I was always a smart girl, always had to yell to be heard, she says, But this was the first time in my career where I decided how things were going to go; I was willing to take the heat. Lane included the bonus track Champion as a small testament to that empowerment. It makes a point, Lane says with a smile, That I appreciate what youre saying, but get the fuck out of my way.
Nikki Lane reinvents the nostalgic sounds of 1960s country music for a modern audience, mixing Southern twang with lush orchestral arrangements and the occasional pop/rock hook. A high school dropout from Greenville, South Carolina, she spent her early adulthood working as an L.A.-based fashion designer. Lane later moved to New York City, where a messy breakup inspired her to pick up the acoustic guitar and write a handful of sad, sassy country songs inspired by Loretta Lynn and Merle Haggard. What began as a form of self-therapy eventually developed into a full-time obsession, and Lane wound up leaving town again, this time returning to the American South by settling in Nashville.
Having relocated to the country music capital of the world, Lane began building a local audience by putting her own spin on the genre. The Gone, Gone, Gone EP, whose orchestral sound earned comparisons to mid-century icons (Tammy Wynette, Nancy Sinatra) and retro-revivalists (She & Him, the Secret Sisters), appeared in July 2011, followed several months later by the full-length Walk of Shame. After extensive touring in 2012, she signed to New West in 2013. Her debut for the label, All or Nothin', was issued in May of 2014. ~ Andrew Leahey, Rovi
One glorious day some years back, a teenage high school dropout Nikki Lane (née Nicole Lane Frady) packed a trailer with her worldly possessions. With one hand firmly gripping a steering wheel and the other flipping the bird, she said so long to her home, Greenville, South Carolina, The South and any sort of life it had suggested she should live. Western bound, she was headed to Los Angeles for no other reason than just because.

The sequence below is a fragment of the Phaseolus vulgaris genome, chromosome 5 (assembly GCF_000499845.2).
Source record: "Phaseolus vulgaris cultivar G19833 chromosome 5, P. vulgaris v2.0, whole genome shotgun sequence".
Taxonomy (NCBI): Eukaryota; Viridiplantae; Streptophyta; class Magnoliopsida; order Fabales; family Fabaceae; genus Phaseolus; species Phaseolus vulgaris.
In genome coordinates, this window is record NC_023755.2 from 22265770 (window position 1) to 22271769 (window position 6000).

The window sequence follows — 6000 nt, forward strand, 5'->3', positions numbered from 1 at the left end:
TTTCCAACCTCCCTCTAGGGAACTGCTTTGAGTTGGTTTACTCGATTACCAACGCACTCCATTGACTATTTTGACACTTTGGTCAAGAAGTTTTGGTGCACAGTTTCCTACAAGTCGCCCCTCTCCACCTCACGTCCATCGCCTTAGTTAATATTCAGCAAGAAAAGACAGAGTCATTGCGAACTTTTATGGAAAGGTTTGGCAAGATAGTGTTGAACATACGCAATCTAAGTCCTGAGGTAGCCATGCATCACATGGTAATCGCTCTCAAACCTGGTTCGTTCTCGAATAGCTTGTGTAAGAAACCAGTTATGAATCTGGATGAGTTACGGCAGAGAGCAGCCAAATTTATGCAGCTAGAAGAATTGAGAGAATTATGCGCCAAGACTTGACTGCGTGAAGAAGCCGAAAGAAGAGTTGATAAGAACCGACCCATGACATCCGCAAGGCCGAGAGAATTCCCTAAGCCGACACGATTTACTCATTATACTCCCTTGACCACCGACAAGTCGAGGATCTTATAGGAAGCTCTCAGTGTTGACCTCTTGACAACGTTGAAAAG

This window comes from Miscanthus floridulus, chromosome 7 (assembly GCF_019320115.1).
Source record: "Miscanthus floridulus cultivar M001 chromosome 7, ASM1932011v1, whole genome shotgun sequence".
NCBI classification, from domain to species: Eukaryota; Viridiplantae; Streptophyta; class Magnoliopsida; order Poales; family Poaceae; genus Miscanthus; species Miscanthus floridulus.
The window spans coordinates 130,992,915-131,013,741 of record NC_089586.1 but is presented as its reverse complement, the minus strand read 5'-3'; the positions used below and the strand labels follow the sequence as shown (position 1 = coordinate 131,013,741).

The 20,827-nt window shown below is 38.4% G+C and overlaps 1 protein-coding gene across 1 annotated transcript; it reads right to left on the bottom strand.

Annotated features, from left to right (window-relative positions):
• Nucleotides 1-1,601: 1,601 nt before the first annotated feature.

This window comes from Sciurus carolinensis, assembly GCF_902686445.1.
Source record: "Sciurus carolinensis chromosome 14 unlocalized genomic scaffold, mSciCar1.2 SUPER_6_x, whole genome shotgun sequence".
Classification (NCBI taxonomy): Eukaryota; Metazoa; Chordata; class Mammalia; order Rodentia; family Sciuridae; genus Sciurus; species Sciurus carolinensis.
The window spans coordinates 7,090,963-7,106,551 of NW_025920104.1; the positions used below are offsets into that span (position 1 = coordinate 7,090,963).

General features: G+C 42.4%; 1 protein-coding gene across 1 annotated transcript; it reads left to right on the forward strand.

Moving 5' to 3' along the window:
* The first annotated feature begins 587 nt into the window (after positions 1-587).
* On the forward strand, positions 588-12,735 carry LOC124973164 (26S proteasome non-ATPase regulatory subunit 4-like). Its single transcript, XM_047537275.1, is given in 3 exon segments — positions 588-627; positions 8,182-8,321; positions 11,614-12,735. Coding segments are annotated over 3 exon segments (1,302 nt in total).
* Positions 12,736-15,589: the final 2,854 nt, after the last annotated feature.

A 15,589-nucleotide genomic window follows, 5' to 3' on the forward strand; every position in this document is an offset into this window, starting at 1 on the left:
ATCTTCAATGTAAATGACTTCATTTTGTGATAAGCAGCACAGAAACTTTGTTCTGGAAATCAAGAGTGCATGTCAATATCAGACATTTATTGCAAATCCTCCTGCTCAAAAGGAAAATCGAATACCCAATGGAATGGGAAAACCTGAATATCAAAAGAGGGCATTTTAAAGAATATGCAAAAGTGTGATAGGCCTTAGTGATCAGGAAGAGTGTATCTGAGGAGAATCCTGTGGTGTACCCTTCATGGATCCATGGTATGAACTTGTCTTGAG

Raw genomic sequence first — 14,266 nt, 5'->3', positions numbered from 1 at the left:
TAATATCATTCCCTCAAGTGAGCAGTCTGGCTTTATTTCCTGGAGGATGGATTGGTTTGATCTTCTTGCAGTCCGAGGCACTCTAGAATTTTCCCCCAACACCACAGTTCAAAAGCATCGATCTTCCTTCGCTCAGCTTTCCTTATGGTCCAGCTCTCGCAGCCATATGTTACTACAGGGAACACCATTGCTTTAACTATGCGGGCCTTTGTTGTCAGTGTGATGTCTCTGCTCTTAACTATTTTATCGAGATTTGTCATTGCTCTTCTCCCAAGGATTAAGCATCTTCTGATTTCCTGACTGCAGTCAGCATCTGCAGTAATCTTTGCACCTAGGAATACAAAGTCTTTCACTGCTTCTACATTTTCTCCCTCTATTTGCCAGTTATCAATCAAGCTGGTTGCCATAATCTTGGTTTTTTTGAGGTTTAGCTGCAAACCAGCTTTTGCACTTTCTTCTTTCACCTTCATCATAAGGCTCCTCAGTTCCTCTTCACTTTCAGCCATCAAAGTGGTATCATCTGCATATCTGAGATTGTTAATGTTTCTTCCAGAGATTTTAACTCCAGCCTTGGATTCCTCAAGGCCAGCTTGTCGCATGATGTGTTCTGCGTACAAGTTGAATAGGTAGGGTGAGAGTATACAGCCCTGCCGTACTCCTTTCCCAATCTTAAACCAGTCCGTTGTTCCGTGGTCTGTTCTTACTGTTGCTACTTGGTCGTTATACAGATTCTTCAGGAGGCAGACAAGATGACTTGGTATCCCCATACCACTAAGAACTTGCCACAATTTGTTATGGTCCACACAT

"You grow up in The South, you grow up in a small town, your expectations are a little bit limited," she says now. "People expect you to go to a four-year college, get married and follow that Southern way of life. I didn't know exactly what I wanted to do but I knew it wasn't being offered to me."
And so Lane settled in L.A. Without clear direction, she worked various day-to-day jobs and dabbled in fashion, getting shoes manufactured in China and painting them to sell under the Nikki Lane moniker. Five years passed and she started writing music but forsook that path after just two promising shows for a corporate job offer across the country in New York City.
"I'd always wanted to live in New York and somehow ended up talking my way into a really well paying job," she says. "That was an opportunity I couldn't say no to. And so I moved and for a year didn't even touch music. It was like something I'd just tried once. I'd written a couple songs and that was the end of it."
But like any good country singer, heartbreak brought her back to music when her boyfriend left her to record an album in Atlanta. "I was like, fuck that," she says, "Why does he get to make a record in Atlanta while I'm sitting in New York crying? So I just sat down with a guitar, I didn't have anything going on, I didn't have many friends in the city that weren't his friends, it's freezing in New York and I'd quit my job, so basically for three months I holed up in this apartment and I just wrote."
She started learning Waylon Jennings, Loretta Lynn, John Prine and Merle Haggard tunes, the sort of classic country songs that have steeped her own writing now, trying her best to strum along and building her confidence along the way. "And all of a sudden it hit me and I started writing like crazy," she says, "I wrote a whole album in a month's time and just decided I was going to make a record in Nashville. It was like my revenge record."
Empowered, in February, 2009, Nikki went to Nashville, recorded an album she self-released titled "No Room for Cowboys", and returned to New York a musician. That's essentially where IAMSOUND found her. Impressed with her bold vocal chops and wildly infectious personality, the flourishing indie label signed her, Nikki moved to Nashville and started flying in and out of Los Angeles to write and record with producers David Cobb (Shooter Jennings, The Secret Sisters) and Lewis Pesacov of Fool's Gold. The first result of these efforts is a four-song EP titled Gone, Gone, Gone after the opening track, a forceful farewell to The South. Says Lane, “We sat down and wanted to write something about leaving a place and being like, you'll be fine, I’m not coming back.”